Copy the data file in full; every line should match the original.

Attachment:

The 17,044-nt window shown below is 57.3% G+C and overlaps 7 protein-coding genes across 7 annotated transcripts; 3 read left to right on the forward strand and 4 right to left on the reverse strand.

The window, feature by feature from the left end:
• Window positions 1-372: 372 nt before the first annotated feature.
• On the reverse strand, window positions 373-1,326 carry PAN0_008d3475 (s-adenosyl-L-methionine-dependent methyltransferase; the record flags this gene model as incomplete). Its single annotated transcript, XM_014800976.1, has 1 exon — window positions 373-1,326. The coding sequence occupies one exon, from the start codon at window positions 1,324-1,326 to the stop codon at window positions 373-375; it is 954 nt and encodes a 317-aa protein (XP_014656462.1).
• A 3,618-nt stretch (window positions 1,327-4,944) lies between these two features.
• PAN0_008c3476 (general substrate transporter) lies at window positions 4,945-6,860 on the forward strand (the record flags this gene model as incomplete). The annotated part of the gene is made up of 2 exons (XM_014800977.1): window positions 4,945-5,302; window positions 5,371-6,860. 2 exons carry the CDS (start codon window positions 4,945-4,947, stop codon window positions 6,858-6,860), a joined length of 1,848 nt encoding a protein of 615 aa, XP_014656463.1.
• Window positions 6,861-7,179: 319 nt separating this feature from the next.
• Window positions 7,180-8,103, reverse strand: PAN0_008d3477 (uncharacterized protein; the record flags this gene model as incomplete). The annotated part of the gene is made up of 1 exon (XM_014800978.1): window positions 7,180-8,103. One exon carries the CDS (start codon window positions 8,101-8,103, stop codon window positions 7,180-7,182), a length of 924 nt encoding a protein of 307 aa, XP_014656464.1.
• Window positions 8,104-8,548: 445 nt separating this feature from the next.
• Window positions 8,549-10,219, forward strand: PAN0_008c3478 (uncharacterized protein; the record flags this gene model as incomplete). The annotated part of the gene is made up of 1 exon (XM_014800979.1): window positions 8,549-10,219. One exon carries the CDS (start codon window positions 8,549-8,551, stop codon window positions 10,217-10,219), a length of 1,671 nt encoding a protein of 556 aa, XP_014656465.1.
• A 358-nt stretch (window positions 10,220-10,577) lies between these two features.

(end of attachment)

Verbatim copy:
The 17,044-nt window shown below is 57.3% G+C and overlaps 7 protein-coding genes across 7 annotated transcripts; 3 read left to right on the forward strand and 4 right to left on the reverse strand.

The window, feature by feature from the left end:
• Window positions 1-372: 372 nt before the first annotated feature.
• On the reverse strand, window positions 373-1,326 carry PAN0_008d3475 (s-adenosyl-L-methionine-dependent methyltransferase; the record flags this gene model as incomplete). Its single annotated transcript, XM_014800976.1, has 1 exon — window positions 373-1,326. The coding sequence occupies one exon, from the start codon at window positions 1,324-1,326 to the stop codon at window positions 373-375; it is 954 nt and encodes a 317-aa protein (XP_014656462.1).
• A 3,618-nt stretch (window positions 1,327-4,944) lies between these two features.
• PAN0_008c3476 (general substrate transporter) lies at window positions 4,945-6,860 on the forward strand (the record flags this gene model as incomplete). The annotated part of the gene is made up of 2 exons (XM_014800977.1): window positions 4,945-5,302; window positions 5,371-6,860. 2 exons carry the CDS (start codon window positions 4,945-4,947, stop codon window positions 6,858-6,860), a joined length of 1,848 nt encoding a protein of 615 aa, XP_014656463.1.
• Window positions 6,861-7,179: 319 nt separating this feature from the next.
• Window positions 7,180-8,103, reverse strand: PAN0_008d3477 (uncharacterized protein; the record flags this gene model as incomplete). The annotated part of the gene is made up of 1 exon (XM_014800978.1): window positions 7,180-8,103. One exon carries the CDS (start codon window positions 8,101-8,103, stop codon window positions 7,180-7,182), a length of 924 nt encoding a protein of 307 aa, XP_014656464.1.
• Window positions 8,104-8,548: 445 nt separating this feature from the next.
• Window positions 8,549-10,219, forward strand: PAN0_008c3478 (uncharacterized protein; the record flags this gene model as incomplete). The annotated part of the gene is made up of 1 exon (XM_014800979.1): window positions 8,549-10,219. One exon carries the CDS (start codon window positions 8,549-8,551, stop codon window positions 10,217-10,219), a length of 1,671 nt encoding a protein of 556 aa, XP_014656465.1.
• A 358-nt stretch (window positions 10,220-10,577) lies between these two features.